# Duplication of enum across two models

In my Rails app, I have two classes each with the same enum for status. Code climate is complaining about duplication.

class Enrolment < ActiveRecord::Base
has_many :enrolment_presentations
has_many :presentations, through: :enrolment_presentations

enum status: {
'Pending' => 1,
'Suspended' => 2,
'Cancelled' => 3,
'Pass' => 4,
'Fail' => 5,
'DPR' => 6,
'Unknown' => 7,
'Enrolled' => 8
}
end

class EnrolmentPresentations < ActiveRecord::Base
belongs_to :enrolment
belongs_to :presentation

enum status: {
'Pending' => 1,
'Suspended' => 2,
'Cancelled' => 3,
'Pass' => 4,
'Fail' => 5,
'DPR' => 6,
'Unknown' => 7,
'Enrolled' => 8
}
end


How would you go about removing this duplication?

• Can you can clarify this? I don't understand why an EnrolmentPresentation would need an independent status attribute. Shouldn't it use the associated enrolment.status? – tokland Jan 21 '16 at 10:12
• You haven't explained the usage of these enums at all, as far as I'm concerned, you should just remove status from both classes because they are useless. Could you explain why you need them? – 200_success Jan 21 '16 at 15:39
• I don't see how you can say I should remove them because they are useless. Of course I have a usage for them, however it is not relevant, I have simplified the code to more clearly show the problem, that is duplication. Both models need a status field (this is a business requirement), the possible options/values available for the status on each model are the same. However, an Enrolment can have a status different from it's associated EnrolmentPresentations. – mdkrog Jan 23 '16 at 14:49

ActiveRecord enums "are exposed through a class method with the pluralized attribute name", so I recommend the following code. However, I would highly recommend making the enums symbols instead of strings for compatibility. Also, enrollment is spelled with two l's. Note that you can control the capitalization of DPR using inflections.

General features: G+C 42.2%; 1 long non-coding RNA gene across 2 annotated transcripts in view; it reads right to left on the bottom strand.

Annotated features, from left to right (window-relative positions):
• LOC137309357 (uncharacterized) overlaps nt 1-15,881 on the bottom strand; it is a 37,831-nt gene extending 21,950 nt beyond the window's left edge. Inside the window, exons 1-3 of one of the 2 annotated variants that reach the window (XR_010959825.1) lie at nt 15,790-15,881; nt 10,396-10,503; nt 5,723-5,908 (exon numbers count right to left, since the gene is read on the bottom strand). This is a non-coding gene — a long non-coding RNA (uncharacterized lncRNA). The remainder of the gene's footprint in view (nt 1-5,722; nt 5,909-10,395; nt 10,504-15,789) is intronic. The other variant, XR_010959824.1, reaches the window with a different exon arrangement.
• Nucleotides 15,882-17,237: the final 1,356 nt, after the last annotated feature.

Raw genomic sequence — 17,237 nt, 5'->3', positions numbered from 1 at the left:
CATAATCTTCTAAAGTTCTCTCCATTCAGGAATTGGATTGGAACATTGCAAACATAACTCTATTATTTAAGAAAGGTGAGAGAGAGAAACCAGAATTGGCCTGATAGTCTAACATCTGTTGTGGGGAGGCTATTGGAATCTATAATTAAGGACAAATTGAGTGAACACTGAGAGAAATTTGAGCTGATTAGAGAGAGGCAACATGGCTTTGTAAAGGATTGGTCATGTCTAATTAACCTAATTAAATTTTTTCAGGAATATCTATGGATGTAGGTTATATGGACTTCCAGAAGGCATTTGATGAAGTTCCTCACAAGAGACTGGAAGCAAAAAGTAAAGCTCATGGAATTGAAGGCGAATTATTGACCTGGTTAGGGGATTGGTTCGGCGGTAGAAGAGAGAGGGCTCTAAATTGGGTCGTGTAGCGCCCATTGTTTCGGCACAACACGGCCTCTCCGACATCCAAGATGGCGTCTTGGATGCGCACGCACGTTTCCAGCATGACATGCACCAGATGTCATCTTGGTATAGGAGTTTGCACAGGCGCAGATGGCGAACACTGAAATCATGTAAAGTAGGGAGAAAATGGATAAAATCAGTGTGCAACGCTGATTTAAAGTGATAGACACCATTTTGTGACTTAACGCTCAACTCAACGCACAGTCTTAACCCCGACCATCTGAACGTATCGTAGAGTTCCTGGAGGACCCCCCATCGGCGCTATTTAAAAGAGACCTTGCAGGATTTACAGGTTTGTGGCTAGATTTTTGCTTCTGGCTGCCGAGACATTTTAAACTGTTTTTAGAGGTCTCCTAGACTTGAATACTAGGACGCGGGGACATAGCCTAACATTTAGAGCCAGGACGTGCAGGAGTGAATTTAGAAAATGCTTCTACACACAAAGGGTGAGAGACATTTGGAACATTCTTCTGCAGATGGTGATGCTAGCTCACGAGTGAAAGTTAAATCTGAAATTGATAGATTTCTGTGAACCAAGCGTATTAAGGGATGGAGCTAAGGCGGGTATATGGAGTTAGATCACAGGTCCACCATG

class Enrollment < ActiveRecord::Base
has_many :enrollment_presentations
has_many :presentations, through: :enrollment_presentations

enum status: {
pending: 1,
suspended: 2,
cancelled: 3,
pass: 4,
fail: 5,
dpr: 6,
unknown: 7,
enrolled: 8
}
end

class EnrollmentPresentations < ActiveRecord::Base
belongs_to :enrollment
belongs_to :presentation

enum status: Enrollment.statuses
end

• I've been meaning to change them to symbols (was more wondering about the duplication). Your solution of using the Enrollment.statuses is reasonable and I think I will go with that. Side note in US it is spelt Enrollment, UK (or outside of US) it can be spelt Enrolment :) – mdkrog Jan 21 '16 at 11:56

Forgive my ignorance, but isn't ActiveRecord::Base#enum just a method? Therefore, to help reduce duplication (but not eliminate it), you could do something like this:

STATUS_FLAGS = {
'Pending' => 1,
'Suspended' => 2,
'Cancelled' => 3,
'Pass' => 4,
'Fail' => 5,
'DPR' => 6,
'Unknown' => 7,
'Enrolled' => 8
}

class Enrolment < ActiveRecord::Base
has_many :enrolment_presentations
has_many :presentations, through: :enrolment_presentations

enum status: STATUS_FLAGS
end

class EnrolmentPresentations < ActiveRecord::Base
belongs_to :enrolment
belongs_to :presentation

enum status: STATUS_FLAGS
end


This, of course, doesn't eliminate duplication. One way around that might be to use a module as a mixin (though I'm not sure how that would work with ActiveRecord) or use singular inheritance to create a class that extends ActiveRecord::Base with the enum status, and then inherit from that - though I have to admit it feels hacky extending Active Records through inheritance.

As a stylistic note, it appears that the convention for #enum is to use lowercase names rather than PascalCase.

• Oh yes, you are right about "convention for #enum is to use lowercase names rather than PascalCase.". Also not a huge fan of monkey patching ActiveRecord classes. Where would STATUS_FLAGS live (i.e. what file), for it to be available to both classes? – mdkrog Jan 21 '16 at 7:46
• @mdkrog You'd put it in it's own file and require it, I suppose. – Dan Pantry Jan 21 '16 at 7:55